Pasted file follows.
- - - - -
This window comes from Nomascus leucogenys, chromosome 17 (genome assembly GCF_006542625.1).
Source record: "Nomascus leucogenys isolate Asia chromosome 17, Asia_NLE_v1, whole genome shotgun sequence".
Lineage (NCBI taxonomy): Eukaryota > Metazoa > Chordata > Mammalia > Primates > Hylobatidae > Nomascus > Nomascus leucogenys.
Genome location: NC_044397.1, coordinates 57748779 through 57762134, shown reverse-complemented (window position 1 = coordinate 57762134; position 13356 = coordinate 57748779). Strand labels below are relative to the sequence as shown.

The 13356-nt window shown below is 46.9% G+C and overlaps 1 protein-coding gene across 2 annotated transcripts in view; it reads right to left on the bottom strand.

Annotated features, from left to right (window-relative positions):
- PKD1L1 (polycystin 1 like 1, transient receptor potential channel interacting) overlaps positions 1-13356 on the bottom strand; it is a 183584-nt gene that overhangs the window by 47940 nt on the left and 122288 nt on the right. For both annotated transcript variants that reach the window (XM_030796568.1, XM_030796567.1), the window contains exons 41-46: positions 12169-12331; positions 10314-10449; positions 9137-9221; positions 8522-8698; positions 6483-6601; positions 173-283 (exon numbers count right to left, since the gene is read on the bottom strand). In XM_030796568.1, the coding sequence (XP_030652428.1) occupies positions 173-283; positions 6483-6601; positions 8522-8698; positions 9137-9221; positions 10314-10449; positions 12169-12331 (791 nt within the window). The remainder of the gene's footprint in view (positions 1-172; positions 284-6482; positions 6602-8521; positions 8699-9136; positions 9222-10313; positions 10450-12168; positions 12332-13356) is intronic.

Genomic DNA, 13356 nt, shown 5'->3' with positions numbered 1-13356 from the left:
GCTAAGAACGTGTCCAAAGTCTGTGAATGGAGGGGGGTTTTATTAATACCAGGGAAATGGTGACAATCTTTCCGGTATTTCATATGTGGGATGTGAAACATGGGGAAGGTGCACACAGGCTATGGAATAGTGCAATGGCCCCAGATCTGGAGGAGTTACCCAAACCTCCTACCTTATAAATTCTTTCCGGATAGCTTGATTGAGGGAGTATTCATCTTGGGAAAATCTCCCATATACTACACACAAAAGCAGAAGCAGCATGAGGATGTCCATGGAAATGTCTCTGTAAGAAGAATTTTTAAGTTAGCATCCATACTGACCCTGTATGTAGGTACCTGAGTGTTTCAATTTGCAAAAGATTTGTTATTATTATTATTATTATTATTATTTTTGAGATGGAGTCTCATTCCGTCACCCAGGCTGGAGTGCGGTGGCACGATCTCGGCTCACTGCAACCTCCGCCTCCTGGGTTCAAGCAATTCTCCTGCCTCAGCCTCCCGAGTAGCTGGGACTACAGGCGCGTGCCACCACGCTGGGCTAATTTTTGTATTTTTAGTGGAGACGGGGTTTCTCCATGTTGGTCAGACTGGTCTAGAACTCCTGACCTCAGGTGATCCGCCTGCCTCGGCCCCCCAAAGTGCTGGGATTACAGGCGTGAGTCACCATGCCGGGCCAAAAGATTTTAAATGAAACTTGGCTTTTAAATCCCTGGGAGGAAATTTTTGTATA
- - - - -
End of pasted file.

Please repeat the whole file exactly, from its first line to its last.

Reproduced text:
This window comes from Nomascus leucogenys, chromosome 17 (genome assembly GCF_006542625.1).
Source record: "Nomascus leucogenys isolate Asia chromosome 17, Asia_NLE_v1, whole genome shotgun sequence".
Lineage (NCBI taxonomy): Eukaryota > Metazoa > Chordata > Mammalia > Primates > Hylobatidae > Nomascus > Nomascus leucogenys.
Genome location: NC_044397.1, coordinates 57748779 through 57762134, shown reverse-complemented (window position 1 = coordinate 57762134; position 13356 = coordinate 57748779). Strand labels below are relative to the sequence as shown.

The 13356-nt window shown below is 46.9% G+C and overlaps 1 protein-coding gene across 2 annotated transcripts in view; it reads right to left on the bottom strand.

Annotated features, from left to right (window-relative positions):
- PKD1L1 (polycystin 1 like 1, transient receptor potential channel interacting) overlaps positions 1-13356 on the bottom strand; it is a 183584-nt gene that overhangs the window by 47940 nt on the left and 122288 nt on the right. For both annotated transcript variants that reach the window (XM_030796568.1, XM_030796567.1), the window contains exons 41-46: positions 12169-12331; positions 10314-10449; positions 9137-9221; positions 8522-8698; positions 6483-6601; positions 173-283 (exon numbers count right to left, since the gene is read on the bottom strand). In XM_030796568.1, the coding sequence (XP_030652428.1) occupies positions 173-283; positions 6483-6601; positions 8522-8698; positions 9137-9221; positions 10314-10449; positions 12169-12331 (791 nt within the window). The remainder of the gene's footprint in view (positions 1-172; positions 284-6482; positions 6602-8521; positions 8699-9136; positions 9222-10313; positions 10450-12168; positions 12332-13356) is intronic.

Genomic DNA, 13356 nt, shown 5'->3' with positions numbered 1-13356 from the left:
GCTAAGAACGTGTCCAAAGTCTGTGAATGGAGGGGGGTTTTATTAATACCAGGGAAATGGTGACAATCTTTCCGGTATTTCATATGTGGGATGTGAAACATGGGGAAGGTGCACACAGGCTATGGAATAGTGCAATGGCCCCAGATCTGGAGGAGTTACCCAAACCTCCTACCTTATAAATTCTTTCCGGATAGCTTGATTGAGGGAGTATTCATCTTGGGAAAATCTCCCATATACTACACACAAAAGCAGAAGCAGCATGAGGATGTCCATGGAAATGTCTCTGTAAGAAGAATTTTTAAGTTAGCATCCATACTGACCCTGTATGTAGGTACCTGAGTGTTTCAATTTGCAAAAGATTTGTTATTATTATTATTATTATTATTATTTTTGAGATGGAGTCTCATTCCGTCACCCAGGCTGGAGTGCGGTGGCACGATCTCGGCTCACTGCAACCTCCGCCTCCTGGGTTCAAGCAATTCTCCTGCCTCAGCCTCCCGAGTAGCTGGGACTACAGGCGCGTGCCACCACGCTGGGCTAATTTTTGTATTTTTAGTGGAGACGGGGTTTCTCCATGTTGGTCAGACTGGTCTAGAACTCCTGACCTCAGGTGATCCGCCTGCCTCGGCCCCCCAAAGTGCTGGGATTACAGGCGTGAGTCACCATGCCGGGCCAAAAGATTTTAAATGAAACTTGGCTTTTAAATCCCTGGGAGGAAATTTTTGTATA